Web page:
Switch detection in preschoolers' cognitive flexibility

Nicolas Chevalier, Sandra A. Wiebe, Kristina L. Huber, Kimberly Andrews Espy

Research output: Contribution to journalArticlepeer-review

19 Scopus citations


The current study addressed the role of switch detection in cognitive flexibility by testing the effect of transition cues (i.e., cues that directly signal the need to switch or maintain a given task goal) in a cued set-shifting paradigm at 5. years of age. Children performed better, especially on switch trials, when transition cues were combined with traditional task cues (i.e., cues that directly signal the relevant task on a given trial) relative to conditions without transition cues. This effect was not influenced by explicit knowledge of transition cues or transition cue transparency, suggesting that transition cues did not need to be semantically processed to be beneficial. These findings reveal that young children's difficulties in set-shifting situations stem partially from failures to monitor for the need to switch.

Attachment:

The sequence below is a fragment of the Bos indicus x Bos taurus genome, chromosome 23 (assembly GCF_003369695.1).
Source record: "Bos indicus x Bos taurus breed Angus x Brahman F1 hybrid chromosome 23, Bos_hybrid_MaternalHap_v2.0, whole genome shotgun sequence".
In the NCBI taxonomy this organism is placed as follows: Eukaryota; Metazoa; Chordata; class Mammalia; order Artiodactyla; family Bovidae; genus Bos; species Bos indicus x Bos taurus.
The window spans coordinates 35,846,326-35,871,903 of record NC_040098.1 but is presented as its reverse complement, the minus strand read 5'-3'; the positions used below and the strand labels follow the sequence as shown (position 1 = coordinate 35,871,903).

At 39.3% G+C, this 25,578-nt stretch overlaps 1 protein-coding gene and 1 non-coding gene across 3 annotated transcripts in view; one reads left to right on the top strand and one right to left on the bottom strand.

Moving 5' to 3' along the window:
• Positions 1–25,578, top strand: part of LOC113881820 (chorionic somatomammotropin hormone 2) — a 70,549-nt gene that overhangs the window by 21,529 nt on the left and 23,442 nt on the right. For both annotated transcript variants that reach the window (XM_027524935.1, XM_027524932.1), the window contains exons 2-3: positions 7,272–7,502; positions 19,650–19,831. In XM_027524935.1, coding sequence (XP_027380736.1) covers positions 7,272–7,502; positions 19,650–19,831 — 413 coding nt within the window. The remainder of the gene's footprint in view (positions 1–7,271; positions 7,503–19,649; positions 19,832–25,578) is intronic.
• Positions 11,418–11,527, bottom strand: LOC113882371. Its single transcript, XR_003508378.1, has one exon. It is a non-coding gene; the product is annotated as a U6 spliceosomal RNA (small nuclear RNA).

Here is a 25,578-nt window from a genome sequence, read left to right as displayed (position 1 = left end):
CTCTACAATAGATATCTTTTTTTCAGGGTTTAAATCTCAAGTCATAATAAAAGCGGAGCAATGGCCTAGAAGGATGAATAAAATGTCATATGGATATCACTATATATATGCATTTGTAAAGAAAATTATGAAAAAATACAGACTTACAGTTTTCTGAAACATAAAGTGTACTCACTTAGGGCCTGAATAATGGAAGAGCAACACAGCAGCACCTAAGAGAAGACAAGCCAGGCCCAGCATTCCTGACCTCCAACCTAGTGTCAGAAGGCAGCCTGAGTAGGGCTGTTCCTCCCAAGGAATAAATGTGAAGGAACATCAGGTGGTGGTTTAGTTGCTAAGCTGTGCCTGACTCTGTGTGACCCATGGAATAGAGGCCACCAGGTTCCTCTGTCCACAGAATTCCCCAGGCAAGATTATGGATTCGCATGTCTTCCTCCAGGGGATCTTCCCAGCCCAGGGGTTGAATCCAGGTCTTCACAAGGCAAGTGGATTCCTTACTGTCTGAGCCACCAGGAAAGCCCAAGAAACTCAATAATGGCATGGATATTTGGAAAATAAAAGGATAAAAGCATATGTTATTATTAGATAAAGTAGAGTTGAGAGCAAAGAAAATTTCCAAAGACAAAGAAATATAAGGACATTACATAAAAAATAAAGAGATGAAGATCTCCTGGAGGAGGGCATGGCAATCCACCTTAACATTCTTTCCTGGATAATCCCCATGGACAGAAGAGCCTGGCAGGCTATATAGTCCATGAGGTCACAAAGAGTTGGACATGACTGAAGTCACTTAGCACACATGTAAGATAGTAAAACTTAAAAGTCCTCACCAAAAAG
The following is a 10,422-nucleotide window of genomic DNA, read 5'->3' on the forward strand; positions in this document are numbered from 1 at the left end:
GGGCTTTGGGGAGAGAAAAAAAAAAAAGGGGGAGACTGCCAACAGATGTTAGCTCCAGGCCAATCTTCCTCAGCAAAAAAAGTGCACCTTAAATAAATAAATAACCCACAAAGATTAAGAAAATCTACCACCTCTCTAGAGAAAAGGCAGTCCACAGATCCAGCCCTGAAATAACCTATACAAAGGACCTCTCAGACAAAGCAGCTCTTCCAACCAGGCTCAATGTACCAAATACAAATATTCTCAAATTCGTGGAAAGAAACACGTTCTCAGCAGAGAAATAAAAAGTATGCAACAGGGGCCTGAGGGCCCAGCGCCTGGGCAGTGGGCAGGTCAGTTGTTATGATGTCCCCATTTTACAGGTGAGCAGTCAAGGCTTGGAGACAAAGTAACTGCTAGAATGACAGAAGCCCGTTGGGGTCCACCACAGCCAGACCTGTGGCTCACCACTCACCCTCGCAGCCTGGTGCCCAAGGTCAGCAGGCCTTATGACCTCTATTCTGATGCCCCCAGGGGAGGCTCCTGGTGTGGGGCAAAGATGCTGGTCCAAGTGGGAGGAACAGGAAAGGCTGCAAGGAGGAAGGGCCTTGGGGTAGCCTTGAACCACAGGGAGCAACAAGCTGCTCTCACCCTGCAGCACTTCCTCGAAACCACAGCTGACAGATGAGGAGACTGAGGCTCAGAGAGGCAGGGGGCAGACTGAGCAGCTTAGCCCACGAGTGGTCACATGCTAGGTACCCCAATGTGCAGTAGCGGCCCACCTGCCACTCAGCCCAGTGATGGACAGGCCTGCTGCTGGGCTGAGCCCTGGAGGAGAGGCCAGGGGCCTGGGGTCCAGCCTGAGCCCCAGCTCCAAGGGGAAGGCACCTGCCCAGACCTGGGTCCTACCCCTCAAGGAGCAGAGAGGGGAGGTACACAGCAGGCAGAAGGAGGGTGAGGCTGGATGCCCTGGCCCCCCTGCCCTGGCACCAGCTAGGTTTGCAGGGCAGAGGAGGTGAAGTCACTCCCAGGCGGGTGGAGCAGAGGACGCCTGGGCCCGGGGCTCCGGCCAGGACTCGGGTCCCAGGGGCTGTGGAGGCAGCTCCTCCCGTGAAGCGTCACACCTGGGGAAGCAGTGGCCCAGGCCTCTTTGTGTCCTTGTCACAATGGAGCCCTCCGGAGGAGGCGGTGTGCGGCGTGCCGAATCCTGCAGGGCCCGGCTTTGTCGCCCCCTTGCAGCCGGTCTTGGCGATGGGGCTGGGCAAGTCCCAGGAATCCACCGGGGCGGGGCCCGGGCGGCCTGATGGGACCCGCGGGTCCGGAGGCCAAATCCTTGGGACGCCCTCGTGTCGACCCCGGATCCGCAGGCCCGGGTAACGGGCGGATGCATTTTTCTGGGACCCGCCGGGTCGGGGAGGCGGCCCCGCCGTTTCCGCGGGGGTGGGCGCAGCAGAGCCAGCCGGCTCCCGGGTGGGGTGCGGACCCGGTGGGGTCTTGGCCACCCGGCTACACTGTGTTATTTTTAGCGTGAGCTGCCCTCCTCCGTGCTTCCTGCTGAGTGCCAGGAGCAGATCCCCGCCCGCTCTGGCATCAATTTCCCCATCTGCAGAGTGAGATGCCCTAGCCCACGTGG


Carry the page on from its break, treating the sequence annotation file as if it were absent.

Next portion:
Original languageEnglish (US)
Pages (from-to)353-370
Number of pages18
JournalJournal of Experimental Child Psychology
Issue number3
StatePublished - Jul 2011


  • Executive control
  • Flexibility
  • Goal management
  • Preschoolers
  • Set shifting
  • Task switching
  • Transition cues

ASJC Scopus subject areas

  • Experimental and Cognitive Psychology
  • Developmental and Educational Psychology


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